Raynham Hall brings Colonial days back to the hamlet

Museum returns to its roots for an afternoon


Did you know that muskets, the weapons used in the Revolutionary War, were so inaccurate that the combatants didn’t bother to aim at their targets? They couldn’t hit anyone past 100 yards with the muzzle-loaded long guns, Patrick Mantle, of the Huntington Militia, explained, and they took 15 to 20 seconds to load.

The militia’s demonstration of warfare was but one of several educational opportunities visitors enjoyed at Oyster Bay’s Raynham Hall Museum on Colonial Day, on Sept. 12.

“They would just shoot into a crowd to demoralize them,” said Mantle, who demonstrated how to load and shoot a musket. “And it was only effective if everyone fired together to be one wall of steel. Warfare was not for sissies back in the 18th century.”

Drawing a large crowd, the museum’s annual Colonial Day event also featured instruction in the art of weaving, cooking and even making paper, demonstrated by period-costumed re-enactors.

John Collins, president of Raynham’s board of directors, greeted visitors at the entranceway of the museum, a structure that dates back to 1738. All were invited to tour the house museum for free. 

“The reason for Colonial Day is for education, which is important,” Collins said. “The reason for Raynham Hall Museum’s existence is to tell part of the story of the American Revolution and, in particular, focus on the Culper Spy Ring, who kept on top of what the British were doing. Robert Townsend” — a spy who lived in the house — “was the most reliable source of information for George Washington.”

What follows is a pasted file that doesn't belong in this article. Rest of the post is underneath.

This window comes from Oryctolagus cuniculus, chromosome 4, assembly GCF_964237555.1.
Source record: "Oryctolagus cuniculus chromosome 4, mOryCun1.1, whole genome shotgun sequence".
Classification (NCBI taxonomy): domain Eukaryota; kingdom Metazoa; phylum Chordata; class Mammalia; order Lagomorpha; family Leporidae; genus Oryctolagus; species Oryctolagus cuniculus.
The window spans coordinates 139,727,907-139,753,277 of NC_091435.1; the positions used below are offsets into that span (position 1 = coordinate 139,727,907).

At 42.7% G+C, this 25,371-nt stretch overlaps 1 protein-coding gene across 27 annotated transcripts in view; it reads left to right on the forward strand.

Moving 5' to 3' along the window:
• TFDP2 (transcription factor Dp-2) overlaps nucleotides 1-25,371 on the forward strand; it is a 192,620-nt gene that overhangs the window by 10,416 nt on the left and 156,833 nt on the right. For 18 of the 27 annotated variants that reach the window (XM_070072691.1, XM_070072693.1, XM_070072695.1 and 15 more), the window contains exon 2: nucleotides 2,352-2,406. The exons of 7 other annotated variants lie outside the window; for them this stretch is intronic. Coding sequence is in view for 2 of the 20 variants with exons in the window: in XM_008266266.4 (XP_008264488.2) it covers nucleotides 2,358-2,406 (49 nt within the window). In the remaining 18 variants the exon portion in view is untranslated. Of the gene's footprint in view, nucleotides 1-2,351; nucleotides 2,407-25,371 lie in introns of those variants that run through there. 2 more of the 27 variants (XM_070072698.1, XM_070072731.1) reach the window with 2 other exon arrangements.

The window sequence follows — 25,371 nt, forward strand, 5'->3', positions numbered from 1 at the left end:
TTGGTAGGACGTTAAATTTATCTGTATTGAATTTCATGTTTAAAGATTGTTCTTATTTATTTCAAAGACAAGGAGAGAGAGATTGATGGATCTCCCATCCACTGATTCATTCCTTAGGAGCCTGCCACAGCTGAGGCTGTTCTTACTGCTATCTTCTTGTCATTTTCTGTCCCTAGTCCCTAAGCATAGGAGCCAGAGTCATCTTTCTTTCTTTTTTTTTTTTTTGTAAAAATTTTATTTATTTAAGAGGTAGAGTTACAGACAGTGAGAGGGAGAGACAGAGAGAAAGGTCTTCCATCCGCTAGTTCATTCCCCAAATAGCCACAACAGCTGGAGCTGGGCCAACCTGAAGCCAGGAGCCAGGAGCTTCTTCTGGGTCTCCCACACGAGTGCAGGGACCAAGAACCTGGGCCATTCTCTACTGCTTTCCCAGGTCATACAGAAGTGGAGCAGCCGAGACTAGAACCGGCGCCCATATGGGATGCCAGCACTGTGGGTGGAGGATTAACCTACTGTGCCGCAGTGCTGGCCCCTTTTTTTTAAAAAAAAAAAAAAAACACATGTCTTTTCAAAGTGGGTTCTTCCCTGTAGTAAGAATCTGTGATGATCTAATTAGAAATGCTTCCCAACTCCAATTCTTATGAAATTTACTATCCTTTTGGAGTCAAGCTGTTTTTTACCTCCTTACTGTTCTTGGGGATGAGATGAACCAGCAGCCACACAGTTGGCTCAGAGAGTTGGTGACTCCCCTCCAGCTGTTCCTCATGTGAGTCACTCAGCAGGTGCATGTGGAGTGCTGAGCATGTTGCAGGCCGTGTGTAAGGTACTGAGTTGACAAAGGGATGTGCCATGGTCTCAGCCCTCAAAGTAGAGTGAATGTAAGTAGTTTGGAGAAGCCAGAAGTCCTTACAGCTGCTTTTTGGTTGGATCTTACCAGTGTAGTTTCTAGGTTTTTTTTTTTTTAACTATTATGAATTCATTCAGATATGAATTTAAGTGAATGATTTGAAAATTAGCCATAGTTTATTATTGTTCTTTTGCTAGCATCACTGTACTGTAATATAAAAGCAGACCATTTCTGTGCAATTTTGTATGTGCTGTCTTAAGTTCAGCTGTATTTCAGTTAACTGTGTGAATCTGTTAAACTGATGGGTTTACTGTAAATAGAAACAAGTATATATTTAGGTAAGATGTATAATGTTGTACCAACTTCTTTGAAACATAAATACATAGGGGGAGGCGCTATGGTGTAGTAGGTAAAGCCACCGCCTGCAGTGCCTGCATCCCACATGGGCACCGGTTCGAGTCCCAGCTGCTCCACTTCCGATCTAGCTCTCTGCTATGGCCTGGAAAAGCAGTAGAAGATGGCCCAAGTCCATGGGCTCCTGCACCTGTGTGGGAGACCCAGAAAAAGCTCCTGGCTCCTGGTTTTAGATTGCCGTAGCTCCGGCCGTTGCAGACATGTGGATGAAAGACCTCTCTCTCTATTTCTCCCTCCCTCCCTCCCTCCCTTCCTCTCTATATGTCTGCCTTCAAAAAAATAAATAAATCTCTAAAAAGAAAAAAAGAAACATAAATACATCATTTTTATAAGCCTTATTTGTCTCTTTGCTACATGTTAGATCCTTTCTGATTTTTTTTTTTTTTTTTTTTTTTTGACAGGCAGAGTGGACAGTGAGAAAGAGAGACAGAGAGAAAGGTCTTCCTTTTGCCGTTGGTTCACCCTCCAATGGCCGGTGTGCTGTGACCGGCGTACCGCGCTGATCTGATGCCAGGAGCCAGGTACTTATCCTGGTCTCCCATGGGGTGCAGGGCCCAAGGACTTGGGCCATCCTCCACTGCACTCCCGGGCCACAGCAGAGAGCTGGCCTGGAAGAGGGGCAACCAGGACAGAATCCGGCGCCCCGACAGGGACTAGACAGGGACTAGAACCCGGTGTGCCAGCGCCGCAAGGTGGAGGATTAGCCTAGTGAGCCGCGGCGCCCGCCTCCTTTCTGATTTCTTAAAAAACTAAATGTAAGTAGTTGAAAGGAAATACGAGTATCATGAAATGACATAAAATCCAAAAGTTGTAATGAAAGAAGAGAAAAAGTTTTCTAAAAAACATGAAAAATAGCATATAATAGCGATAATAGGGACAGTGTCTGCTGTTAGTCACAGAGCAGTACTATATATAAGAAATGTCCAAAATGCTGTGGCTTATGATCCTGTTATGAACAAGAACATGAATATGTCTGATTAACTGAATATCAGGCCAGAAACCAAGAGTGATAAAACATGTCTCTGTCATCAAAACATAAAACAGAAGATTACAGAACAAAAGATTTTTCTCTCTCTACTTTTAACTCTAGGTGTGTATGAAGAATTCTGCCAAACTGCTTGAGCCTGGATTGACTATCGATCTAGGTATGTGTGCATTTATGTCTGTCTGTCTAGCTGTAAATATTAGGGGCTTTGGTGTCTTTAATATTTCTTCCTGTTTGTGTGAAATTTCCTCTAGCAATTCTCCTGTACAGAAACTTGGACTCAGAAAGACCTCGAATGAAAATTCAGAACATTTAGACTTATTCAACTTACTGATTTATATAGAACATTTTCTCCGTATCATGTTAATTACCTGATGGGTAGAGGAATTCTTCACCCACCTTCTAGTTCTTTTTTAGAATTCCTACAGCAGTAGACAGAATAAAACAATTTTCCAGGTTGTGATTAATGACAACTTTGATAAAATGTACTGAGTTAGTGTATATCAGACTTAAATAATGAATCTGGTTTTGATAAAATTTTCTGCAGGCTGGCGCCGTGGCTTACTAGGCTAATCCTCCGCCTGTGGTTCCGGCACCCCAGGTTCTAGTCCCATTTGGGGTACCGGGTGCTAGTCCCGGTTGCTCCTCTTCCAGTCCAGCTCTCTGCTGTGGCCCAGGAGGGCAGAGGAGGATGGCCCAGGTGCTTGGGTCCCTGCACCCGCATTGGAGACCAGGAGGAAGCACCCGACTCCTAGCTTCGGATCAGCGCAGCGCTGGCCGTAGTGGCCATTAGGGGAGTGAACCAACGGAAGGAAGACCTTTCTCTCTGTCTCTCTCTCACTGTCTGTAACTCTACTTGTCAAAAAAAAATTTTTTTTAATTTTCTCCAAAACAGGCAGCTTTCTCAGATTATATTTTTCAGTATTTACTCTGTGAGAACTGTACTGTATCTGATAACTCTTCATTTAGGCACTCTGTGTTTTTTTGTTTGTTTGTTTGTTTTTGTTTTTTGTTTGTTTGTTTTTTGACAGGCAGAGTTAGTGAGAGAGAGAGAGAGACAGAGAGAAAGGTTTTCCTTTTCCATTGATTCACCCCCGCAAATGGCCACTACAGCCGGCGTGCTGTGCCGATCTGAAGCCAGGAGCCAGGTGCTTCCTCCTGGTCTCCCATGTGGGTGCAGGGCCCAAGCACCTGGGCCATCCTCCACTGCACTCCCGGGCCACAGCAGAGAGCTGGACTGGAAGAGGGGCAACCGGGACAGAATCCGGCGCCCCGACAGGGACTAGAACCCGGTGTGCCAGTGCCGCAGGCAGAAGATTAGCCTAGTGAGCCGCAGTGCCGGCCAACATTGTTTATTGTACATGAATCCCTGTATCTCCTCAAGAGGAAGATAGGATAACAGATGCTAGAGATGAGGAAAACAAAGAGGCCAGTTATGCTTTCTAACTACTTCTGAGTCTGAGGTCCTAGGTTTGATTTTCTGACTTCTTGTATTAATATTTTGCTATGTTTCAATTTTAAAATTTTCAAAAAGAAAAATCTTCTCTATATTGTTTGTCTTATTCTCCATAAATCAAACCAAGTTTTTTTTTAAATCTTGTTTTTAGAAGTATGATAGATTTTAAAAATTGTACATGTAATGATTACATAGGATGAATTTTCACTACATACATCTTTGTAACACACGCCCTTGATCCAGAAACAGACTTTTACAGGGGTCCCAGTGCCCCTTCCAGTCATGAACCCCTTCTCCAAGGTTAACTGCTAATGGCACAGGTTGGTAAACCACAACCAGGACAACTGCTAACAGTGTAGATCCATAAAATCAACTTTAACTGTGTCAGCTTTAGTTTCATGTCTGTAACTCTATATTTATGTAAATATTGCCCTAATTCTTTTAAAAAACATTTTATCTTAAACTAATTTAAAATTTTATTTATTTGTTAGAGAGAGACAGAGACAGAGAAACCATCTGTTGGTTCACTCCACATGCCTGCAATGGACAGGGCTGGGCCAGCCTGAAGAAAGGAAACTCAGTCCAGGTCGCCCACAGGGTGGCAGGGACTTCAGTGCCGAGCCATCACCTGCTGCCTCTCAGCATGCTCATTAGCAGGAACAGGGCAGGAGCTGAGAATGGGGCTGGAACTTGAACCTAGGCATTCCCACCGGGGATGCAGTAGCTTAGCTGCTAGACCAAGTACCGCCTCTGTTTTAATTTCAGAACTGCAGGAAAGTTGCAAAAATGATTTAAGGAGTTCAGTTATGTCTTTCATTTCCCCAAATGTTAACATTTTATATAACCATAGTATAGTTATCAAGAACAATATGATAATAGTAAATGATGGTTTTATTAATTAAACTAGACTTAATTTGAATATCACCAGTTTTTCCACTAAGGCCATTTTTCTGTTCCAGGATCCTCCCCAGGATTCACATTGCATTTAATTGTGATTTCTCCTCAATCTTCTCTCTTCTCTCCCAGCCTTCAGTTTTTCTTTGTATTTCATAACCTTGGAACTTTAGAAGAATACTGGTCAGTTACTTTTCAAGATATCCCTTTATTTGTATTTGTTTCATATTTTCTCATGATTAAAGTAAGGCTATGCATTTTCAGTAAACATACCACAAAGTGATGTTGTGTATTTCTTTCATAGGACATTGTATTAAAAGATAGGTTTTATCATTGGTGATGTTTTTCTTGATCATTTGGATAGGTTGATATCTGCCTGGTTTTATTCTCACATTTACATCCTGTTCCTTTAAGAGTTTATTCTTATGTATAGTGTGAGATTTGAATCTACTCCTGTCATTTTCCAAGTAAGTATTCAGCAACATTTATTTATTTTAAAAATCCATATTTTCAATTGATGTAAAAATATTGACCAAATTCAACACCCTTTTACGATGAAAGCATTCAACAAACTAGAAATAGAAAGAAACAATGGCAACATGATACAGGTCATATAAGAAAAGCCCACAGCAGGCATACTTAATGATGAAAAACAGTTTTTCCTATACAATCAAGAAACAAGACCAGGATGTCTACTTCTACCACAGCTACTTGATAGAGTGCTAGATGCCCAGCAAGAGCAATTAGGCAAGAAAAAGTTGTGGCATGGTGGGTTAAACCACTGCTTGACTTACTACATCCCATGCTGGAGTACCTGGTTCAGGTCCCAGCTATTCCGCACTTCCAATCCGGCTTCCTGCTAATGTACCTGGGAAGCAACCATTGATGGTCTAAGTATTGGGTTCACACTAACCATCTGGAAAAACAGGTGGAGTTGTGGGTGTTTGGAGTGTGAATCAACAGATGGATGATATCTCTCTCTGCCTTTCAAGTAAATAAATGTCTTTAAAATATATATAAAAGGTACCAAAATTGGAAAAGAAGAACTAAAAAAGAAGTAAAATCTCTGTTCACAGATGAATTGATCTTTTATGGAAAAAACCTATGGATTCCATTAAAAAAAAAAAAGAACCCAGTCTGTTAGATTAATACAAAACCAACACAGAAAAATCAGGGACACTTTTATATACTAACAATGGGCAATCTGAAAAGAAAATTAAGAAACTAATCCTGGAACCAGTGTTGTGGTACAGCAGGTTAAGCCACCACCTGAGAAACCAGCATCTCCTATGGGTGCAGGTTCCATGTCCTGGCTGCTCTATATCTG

Outside on the lawn, Mantle continued his demonstration, focusing on the musket-loading procedure. Each cartridge was good for only one shot, he said, and a shooter needed a full set of teeth, top and bottom, to rip the cartridge open. In those days, he noted, a lot of people didn’t have them.

Soldiers would reload while they were being shot at. “And the muskets didn’t always work,” Mantle said, “so soldiers used bayonets.” To demonstrate, the militia members stuck bayonets on their muskets, lined up side by side and advanced menacingly toward an imaginary target.

In addition to a tour of the house and the demonstrations of Colonial-era technology and culinary arts, visitors also roamed the museum’s education center, open since June. There, dioramas depict Oyster Bay in 1780, as well as the Battle of Brooklyn. A 1½-inch-tall Lt. Col. John Graves Simcoe, commanding officer of the Queen’s Rangers, can be seen leaving the hamlet on horseback against a backdrop of houses, Fort Hill and everyday scenes like a man chopping wood.

The Education Center also features 18th-century-style portraits that “come to life.” Samuel Townsend, a prominent merchant who bought would become known as Raynham Hall in 1738; his son, Robert; a slave named Elizabeth and even Simco all share their stories via a smartphone enhanced-reality app called Digital Tapestry. Created by 360 XR under the auspices of the Robert David Lion Gardiner Foundation, the app is available to anyone with an iPhone or iPad, and can be downloaded at the center.

Outside, on a picture-perfect day, several families took advantage of sunny skies and warm temperatures to picnic on the lawn, where they could hear a trio playing music on instruments from the period — a lute, a viola da gamba and a baroque violin.